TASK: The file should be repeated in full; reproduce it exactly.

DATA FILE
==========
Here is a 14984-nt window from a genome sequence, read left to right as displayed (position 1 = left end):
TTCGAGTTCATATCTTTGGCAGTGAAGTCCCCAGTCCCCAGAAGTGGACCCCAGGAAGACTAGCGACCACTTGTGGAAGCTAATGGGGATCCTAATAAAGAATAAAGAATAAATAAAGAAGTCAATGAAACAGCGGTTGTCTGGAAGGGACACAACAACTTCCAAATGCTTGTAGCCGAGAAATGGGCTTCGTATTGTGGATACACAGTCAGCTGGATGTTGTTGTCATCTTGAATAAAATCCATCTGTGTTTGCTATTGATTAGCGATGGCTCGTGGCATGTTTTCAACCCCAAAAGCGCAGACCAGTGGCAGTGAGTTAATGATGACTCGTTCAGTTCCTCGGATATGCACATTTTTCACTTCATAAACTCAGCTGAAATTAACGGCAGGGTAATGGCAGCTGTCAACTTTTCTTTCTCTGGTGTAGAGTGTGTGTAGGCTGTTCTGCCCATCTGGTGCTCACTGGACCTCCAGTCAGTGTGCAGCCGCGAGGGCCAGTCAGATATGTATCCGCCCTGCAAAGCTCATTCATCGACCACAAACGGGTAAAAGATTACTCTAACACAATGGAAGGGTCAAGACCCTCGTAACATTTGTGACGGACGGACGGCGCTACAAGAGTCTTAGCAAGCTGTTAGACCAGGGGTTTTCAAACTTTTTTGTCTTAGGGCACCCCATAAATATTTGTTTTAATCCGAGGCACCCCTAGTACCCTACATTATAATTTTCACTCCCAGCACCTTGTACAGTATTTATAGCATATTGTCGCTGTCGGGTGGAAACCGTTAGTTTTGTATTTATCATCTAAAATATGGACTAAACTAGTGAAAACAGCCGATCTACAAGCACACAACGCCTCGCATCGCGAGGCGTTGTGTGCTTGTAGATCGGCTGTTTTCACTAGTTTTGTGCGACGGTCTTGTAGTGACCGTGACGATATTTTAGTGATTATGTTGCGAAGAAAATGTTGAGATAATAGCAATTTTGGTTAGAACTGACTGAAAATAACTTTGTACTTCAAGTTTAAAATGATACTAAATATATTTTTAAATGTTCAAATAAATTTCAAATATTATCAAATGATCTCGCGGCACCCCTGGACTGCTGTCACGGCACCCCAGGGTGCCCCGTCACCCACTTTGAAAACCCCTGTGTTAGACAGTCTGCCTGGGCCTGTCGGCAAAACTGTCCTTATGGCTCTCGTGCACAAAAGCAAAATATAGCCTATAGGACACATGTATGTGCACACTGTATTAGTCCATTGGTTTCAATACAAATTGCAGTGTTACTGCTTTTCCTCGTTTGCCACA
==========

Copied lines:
Here is a 14984-nt window from a genome sequence, read left to right as displayed (position 1 = left end):
TTCGAGTTCATATCTTTGGCAGTGAAGTCCCCAGTCCCCAGAAGTGGACCCCAGGAAGACTAGCGACCACTTGTGGAAGCTAATGGGGATCCTAATAAAGAATAAAGAATAAATAAAGAAGTCAATGAAACAGCGGTTGTCTGGAAGGGACACAACAACTTCCAAATGCTTGTAGCCGAGAAATGGGCTTCGTATTGTGGATACACAGTCAGCTGGATGTTGTTGTCATCTTGAATAAAATCCATCTGTGTTTGCTATTGATTAGCGATGGCTCGTGGCATGTTTTCAACCCCAAAAGCGCAGACCAGTGGCAGTGAGTTAATGATGACTCGTTCAGTTCCTCGGATATGCACATTTTTCACTTCATAAACTCAGCTGAAATTAACGGCAGGGTAATGGCAGCTGTCAACTTTTCTTTCTCTGGTGTAGAGTGTGTGTAGGCTGTTCTGCCCATCTGGTGCTCACTGGACCTCCAGTCAGTGTGCAGCCGCGAGGGCCAGTCAGATATGTATCCGCCCTGCAAAGCTCATTCATCGACCACAAACGGGTAAAAGATTACTCTAACACAATGGAAGGGTCAAGACCCTCGTAACATTTGTGACGGACGGACGGCGCTACAAGAGTCTTAGCAAGCTGTTAGACCAGGGGTTTTCAAACTTTTTTGTCTTAGGGCACCCCATAAATATTTGTTTTAATCCGAGGCACCCCTAGTACCCTACATTATAATTTTCACTCCCAGCACCTTGTACAGTATTTATAGCATATTGTCGCTGTCGGGTGGAAACCGTTAGTTTTGTATTTATCATCTAAAATATGGACTAAACTAGTGAAAACAGCCGATCTACAAGCACACAACGCCTCGCATCGCGAGGCGTTGTGTGCTTGTAGATCGGCTGTTTTCACTAGTTTTGTGCGACGGTCTTGTAGTGACCGTGACGATATTTTAGTGATTATGTTGCGAAGAAAATGTTGAGATAATAGCAATTTTGGTTAGAACTGACTGAAAATAACTTTGTACTTCAAGTTTAAAATGATACTAAATATATTTTTAAATGTTCAAATAAATTTCAAATATTATCAAATGATCTCGCGGCACCCCTGGACTGCTGTCACGGCACCCCAGGGTGCCCCGTCACCCACTTTGAAAACCCCTGTGTTAGACAGTCTGCCTGGGCCTGTCGGCAAAACTGTCCTTATGGCTCTCGTGCACAAAAGCAAAATATAGCCTATAGGACACATGTATGTGCACACTGTATTAGTCCATTGGTTTCAATACAAATTGCAGTGTTACTGCTTTTCCTCGTTTGCCACA